12 Great Restaurant Patios for Weekday Lunch Around DC

Destiny
1280 Fourth St., NE
Excellent mezcal and tequila-centric cocktails make this La Cosecha spot from the team behind Espita a fun place to drink during the day (or not – they also have some amazing non-alcoholic cocktails). The modern Mexican lunch menu is small, with just a handful of appetizers and entrees, but includes a few standout vegetarian options, like a mushroom-stuffed quesadilla.

the freshman
2011 Crystal Dr., Arlington
The all-day venue in Crystal City (I mean National Landing) offers an eclectic mix – veggie pakora dumplings, shrimp toast, fries – plus breakfast for lunch. The spacious 50-seat covered patio is also a pleasant perch for a coffee or cocktail.

Iron gate
1734 N St., NW
The wisteria-covered garden of this Mediterranean destination of Dupont is one of the most charming places to dine al fresco in DC. The new lunch menu features fancy tuna melts, hearty Caesars and focaccia pizzas. Try the version with fennel salami and charred pineapple (yes, we are Team Pineapple on Pizza).

Laos in the city
250 K St., NE
Enjoy the vibrant, spicy flavors of Laos in this sprawling (albeit mostly uncovered) NoMa patio. Among the highlights: various papaya salads, lemongrass-infused pork sausages, and charcoal-grilled chicken with a vinegary chili sauce. A dedicated vegan menu is also available.

Pencil
1847 Columbia Road, NW
Adams Morgan Afghan Restaurant serves its full menu for lunch on its discreet side patio. Try aushak (leek dumplings topped with ground beef), hearty vegetable dishes, grilled skewers and more alongside refreshing drinks (like a non-alcoholic pomegranate, rose water, soda mix).

the diplomat
1601 14th St., NW
One of the busiest midday destinations, the popular French brasserie is excellent for both people watching and onion soup. The main course for lunch: a hot shrimp salad with lemon beurre blanc or the famous Américain burger. Request one of the “street chateaus” (ahem, street tables) when possible.

Pennyroyal Station
3310 Rhode Island Ave., Mount Rainier
Chef Jesse Miller has a way of making American food even more comforting. For lunch on the candlelit patio, he checks out snacks like fried green tomatoes and spicy eggs, plus “sammies” stuffed with buttermilk fried chicken and ramp ranch or cornmeal-crusted fish with remoulade.

Rakuya / Raku
1900 Q St., NW; 3312 Wisconsin Ave., NW; 7240 Woodmont Avenue, Bethesda
Craving sushi without an expense account? Those mid-range price points with slightly varied menus – in Dupont Circle, Cathedral Heights and Bethesda – hit the spot. Generous bento boxes are a good choice for lunch, but the chirashi bowls are worth it (modest).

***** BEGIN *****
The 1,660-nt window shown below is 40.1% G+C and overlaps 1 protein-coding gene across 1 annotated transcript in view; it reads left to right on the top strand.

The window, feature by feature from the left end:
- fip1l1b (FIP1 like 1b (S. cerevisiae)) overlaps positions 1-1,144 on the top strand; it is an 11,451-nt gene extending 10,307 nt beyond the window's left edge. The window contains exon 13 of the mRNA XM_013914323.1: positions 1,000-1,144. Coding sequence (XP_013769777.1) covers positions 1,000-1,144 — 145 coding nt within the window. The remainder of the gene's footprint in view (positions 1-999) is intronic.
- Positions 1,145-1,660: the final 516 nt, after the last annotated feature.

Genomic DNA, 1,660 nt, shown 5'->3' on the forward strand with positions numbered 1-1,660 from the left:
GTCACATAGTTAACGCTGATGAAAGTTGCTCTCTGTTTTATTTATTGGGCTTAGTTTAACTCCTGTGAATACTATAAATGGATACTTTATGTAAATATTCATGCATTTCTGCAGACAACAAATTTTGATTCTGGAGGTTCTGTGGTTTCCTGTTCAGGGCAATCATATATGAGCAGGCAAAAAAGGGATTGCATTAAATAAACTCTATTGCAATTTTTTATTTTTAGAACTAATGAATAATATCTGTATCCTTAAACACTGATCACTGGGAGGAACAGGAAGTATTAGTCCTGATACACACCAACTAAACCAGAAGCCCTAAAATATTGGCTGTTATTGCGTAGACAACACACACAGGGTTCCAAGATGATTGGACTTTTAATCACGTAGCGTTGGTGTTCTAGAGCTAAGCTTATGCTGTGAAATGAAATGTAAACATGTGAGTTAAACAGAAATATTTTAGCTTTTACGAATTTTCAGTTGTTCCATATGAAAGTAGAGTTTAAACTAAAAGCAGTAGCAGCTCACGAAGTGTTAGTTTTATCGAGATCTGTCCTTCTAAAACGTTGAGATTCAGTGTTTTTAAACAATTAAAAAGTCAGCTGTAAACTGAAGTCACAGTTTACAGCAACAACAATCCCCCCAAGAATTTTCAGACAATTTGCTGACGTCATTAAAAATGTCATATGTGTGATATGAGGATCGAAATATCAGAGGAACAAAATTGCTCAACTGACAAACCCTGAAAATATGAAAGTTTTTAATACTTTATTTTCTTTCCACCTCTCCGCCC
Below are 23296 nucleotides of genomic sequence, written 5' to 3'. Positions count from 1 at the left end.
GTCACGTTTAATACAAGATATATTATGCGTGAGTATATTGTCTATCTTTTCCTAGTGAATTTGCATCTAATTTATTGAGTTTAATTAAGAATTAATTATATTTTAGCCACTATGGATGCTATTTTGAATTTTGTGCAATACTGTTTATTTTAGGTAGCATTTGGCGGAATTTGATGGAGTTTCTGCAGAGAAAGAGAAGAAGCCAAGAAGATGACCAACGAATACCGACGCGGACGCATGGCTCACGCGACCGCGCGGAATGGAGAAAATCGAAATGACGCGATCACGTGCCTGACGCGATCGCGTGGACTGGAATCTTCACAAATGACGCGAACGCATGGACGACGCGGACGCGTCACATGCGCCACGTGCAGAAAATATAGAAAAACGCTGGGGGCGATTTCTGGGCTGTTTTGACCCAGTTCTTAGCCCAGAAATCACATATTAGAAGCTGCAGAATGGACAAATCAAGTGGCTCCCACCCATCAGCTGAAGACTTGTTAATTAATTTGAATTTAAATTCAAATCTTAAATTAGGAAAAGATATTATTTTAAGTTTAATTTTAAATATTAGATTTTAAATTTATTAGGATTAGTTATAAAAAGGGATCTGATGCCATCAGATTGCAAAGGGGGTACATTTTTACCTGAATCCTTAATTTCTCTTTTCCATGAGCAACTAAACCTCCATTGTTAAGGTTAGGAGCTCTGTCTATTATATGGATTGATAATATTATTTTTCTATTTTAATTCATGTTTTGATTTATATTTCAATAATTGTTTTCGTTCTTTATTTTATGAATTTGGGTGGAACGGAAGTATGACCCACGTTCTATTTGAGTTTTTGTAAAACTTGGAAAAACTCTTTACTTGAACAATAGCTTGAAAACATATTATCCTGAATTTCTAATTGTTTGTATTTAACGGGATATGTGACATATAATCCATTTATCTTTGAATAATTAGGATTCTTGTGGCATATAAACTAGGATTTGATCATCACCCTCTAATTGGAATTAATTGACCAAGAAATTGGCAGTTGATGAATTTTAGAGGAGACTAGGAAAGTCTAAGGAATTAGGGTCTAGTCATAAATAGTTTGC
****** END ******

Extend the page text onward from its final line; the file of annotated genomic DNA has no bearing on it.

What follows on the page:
Ruthie’s All Day
3411 Fifth St. S., Arlington
The spacious patio dotted with umbrellas serves southern staples with the help of a custom wood-burning fireplace. Cornbread and hard-boiled eggs are a satisfying start. The smoked brisket is also a highlight – whether on a sandwich or as part of a meat-and-two (or three) platter.

spanish cafeteria
7271 Woodmont Avenue, Bethesda
José Andrés’ newest spot – with a 48-seat patio – celebrates eggs and potatoes, plus other Spanish comforts. For lunch, find a $30 three-course prix fixe with options like gazpacho and pressed ham and cheese sandwiches, plus pudding for dessert.

table
3227 Georgia Avenue, NW
The casual Georgian restaurant’s planter-lined patio is a surprising retreat from the hustle and bustle of Georgia Avenue, Northwest. The newly launched Monday-Friday lunch menu, with QR code ordering, offers staples like khinkali (soup dumplings) and khachapuri (cheese-stuffed buns), as well as sandwiches and a lamb burger.

The tavern at Ivy City Smokehouse
1356 Okie St., NE
The seafood restaurant’s affiliation with neighboring supplier ProFish means you know you’re getting quality fish. From the sunny deck, enjoy crab cakes and fried shrimp po’ boys. Home-smoked fish – which you can taste with bagels – is particularly popular.

food editor

Jessica Sidman covers the people and trends behind DC’s food and drink scene. before joining Washingtonian in July 2016, she was food editor and columnist for Young & Hungry in the Washington City Paper. She is from Colorado and a graduate of the University of Pennsylvania.

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